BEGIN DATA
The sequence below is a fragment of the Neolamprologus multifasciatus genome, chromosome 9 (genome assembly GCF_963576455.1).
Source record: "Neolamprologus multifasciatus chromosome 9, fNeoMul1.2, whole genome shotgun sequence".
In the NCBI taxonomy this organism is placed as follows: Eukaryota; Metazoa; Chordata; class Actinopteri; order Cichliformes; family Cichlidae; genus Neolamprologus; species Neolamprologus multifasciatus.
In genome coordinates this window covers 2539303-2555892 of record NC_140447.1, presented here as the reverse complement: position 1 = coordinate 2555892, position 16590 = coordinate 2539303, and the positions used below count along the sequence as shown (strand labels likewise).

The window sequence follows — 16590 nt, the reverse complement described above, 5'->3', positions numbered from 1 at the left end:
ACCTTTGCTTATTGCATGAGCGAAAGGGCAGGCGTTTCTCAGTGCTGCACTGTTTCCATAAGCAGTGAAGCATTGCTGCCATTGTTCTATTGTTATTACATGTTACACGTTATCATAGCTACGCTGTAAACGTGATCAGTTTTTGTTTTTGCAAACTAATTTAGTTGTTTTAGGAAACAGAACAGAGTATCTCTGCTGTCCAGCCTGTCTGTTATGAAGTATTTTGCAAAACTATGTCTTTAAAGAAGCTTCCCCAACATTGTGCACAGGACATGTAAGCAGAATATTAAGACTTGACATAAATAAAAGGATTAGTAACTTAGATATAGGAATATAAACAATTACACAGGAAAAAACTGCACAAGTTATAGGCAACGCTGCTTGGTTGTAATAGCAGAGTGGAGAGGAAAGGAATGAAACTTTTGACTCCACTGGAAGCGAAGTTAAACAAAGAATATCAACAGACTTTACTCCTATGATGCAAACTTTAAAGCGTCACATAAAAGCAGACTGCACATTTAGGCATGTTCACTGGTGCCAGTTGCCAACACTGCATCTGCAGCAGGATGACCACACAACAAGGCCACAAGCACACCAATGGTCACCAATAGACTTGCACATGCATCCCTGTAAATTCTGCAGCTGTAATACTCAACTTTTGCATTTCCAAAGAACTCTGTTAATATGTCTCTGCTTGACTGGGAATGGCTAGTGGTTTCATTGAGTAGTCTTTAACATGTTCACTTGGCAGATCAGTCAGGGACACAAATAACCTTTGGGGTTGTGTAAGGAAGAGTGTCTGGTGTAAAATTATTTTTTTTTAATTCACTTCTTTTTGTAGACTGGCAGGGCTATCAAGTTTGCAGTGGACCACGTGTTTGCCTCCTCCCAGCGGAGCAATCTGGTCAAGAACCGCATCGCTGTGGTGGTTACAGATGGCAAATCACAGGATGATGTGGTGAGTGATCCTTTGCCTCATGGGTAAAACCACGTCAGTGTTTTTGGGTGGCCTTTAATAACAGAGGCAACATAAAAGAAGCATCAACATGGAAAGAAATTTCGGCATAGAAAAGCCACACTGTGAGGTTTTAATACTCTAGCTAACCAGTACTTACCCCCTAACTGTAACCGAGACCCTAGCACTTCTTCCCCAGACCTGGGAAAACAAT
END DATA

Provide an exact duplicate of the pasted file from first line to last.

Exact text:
The sequence below is a fragment of the Neolamprologus multifasciatus genome, chromosome 9 (genome assembly GCF_963576455.1).
Source record: "Neolamprologus multifasciatus chromosome 9, fNeoMul1.2, whole genome shotgun sequence".
In the NCBI taxonomy this organism is placed as follows: Eukaryota; Metazoa; Chordata; class Actinopteri; order Cichliformes; family Cichlidae; genus Neolamprologus; species Neolamprologus multifasciatus.
In genome coordinates this window covers 2539303-2555892 of record NC_140447.1, presented here as the reverse complement: position 1 = coordinate 2555892, position 16590 = coordinate 2539303, and the positions used below count along the sequence as shown (strand labels likewise).

The window sequence follows — 16590 nt, the reverse complement described above, 5'->3', positions numbered from 1 at the left end:
ACCTTTGCTTATTGCATGAGCGAAAGGGCAGGCGTTTCTCAGTGCTGCACTGTTTCCATAAGCAGTGAAGCATTGCTGCCATTGTTCTATTGTTATTACATGTTACACGTTATCATAGCTACGCTGTAAACGTGATCAGTTTTTGTTTTTGCAAACTAATTTAGTTGTTTTAGGAAACAGAACAGAGTATCTCTGCTGTCCAGCCTGTCTGTTATGAAGTATTTTGCAAAACTATGTCTTTAAAGAAGCTTCCCCAACATTGTGCACAGGACATGTAAGCAGAATATTAAGACTTGACATAAATAAAAGGATTAGTAACTTAGATATAGGAATATAAACAATTACACAGGAAAAAACTGCACAAGTTATAGGCAACGCTGCTTGGTTGTAATAGCAGAGTGGAGAGGAAAGGAATGAAACTTTTGACTCCACTGGAAGCGAAGTTAAACAAAGAATATCAACAGACTTTACTCCTATGATGCAAACTTTAAAGCGTCACATAAAAGCAGACTGCACATTTAGGCATGTTCACTGGTGCCAGTTGCCAACACTGCATCTGCAGCAGGATGACCACACAACAAGGCCACAAGCACACCAATGGTCACCAATAGACTTGCACATGCATCCCTGTAAATTCTGCAGCTGTAATACTCAACTTTTGCATTTCCAAAGAACTCTGTTAATATGTCTCTGCTTGACTGGGAATGGCTAGTGGTTTCATTGAGTAGTCTTTAACATGTTCACTTGGCAGATCAGTCAGGGACACAAATAACCTTTGGGGTTGTGTAAGGAAGAGTGTCTGGTGTAAAATTATTTTTTTTTAATTCACTTCTTTTTGTAGACTGGCAGGGCTATCAAGTTTGCAGTGGACCACGTGTTTGCCTCCTCCCAGCGGAGCAATCTGGTCAAGAACCGCATCGCTGTGGTGGTTACAGATGGCAAATCACAGGATGATGTGGTGAGTGATCCTTTGCCTCATGGGTAAAACCACGTCAGTGTTTTTGGGTGGCCTTTAATAACAGAGGCAACATAAAAGAAGCATCAACATGGAAAGAAATTTCGGCATAGAAAAGCCACACTGTGAGGTTTTAATACTCTAGCTAACCAGTACTTACCCCCTAACTGTAACCGAGACCCTAGCACTTCTTCCCCAGACCTGGGAAAACAAT